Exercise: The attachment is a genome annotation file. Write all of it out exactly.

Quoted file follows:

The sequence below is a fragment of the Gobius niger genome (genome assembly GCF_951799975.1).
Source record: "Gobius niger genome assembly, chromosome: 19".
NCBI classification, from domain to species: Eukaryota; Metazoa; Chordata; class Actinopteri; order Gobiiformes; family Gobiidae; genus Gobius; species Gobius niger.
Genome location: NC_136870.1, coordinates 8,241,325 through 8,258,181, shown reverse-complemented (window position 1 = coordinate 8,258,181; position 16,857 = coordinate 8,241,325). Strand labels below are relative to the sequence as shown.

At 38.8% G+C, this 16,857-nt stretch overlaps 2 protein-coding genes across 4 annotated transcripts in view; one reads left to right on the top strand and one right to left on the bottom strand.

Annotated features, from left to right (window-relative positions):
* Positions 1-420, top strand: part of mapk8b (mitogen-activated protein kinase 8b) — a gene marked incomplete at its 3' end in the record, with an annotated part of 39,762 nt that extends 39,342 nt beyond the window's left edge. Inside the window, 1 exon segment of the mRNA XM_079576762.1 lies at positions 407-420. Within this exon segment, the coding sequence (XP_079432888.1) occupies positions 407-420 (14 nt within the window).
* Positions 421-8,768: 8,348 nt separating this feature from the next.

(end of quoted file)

The sequence below is a fragment of the Gobius niger genome (genome assembly GCF_951799975.1).
Source record: "Gobius niger genome assembly, chromosome: 19".
NCBI classification, from domain to species: Eukaryota; Metazoa; Chordata; class Actinopteri; order Gobiiformes; family Gobiidae; genus Gobius; species Gobius niger.
Genome location: NC_136870.1, coordinates 8,241,325 through 8,258,181, shown reverse-complemented (window position 1 = coordinate 8,258,181; position 16,857 = coordinate 8,241,325). Strand labels below are relative to the sequence as shown.

At 38.8% G+C, this 16,857-nt stretch overlaps 2 protein-coding genes across 4 annotated transcripts in view; one reads left to right on the top strand and one right to left on the bottom strand.

Annotated features, from left to right (window-relative positions):
* Positions 1-420, top strand: part of mapk8b (mitogen-activated protein kinase 8b) — a gene marked incomplete at its 3' end in the record, with an annotated part of 39,762 nt that extends 39,342 nt beyond the window's left edge. Inside the window, 1 exon segment of the mRNA XM_079576762.1 lies at positions 407-420. Within this exon segment, the coding sequence (XP_079432888.1) occupies positions 407-420 (14 nt within the window).
* Positions 421-8,768: 8,348 nt separating this feature from the next.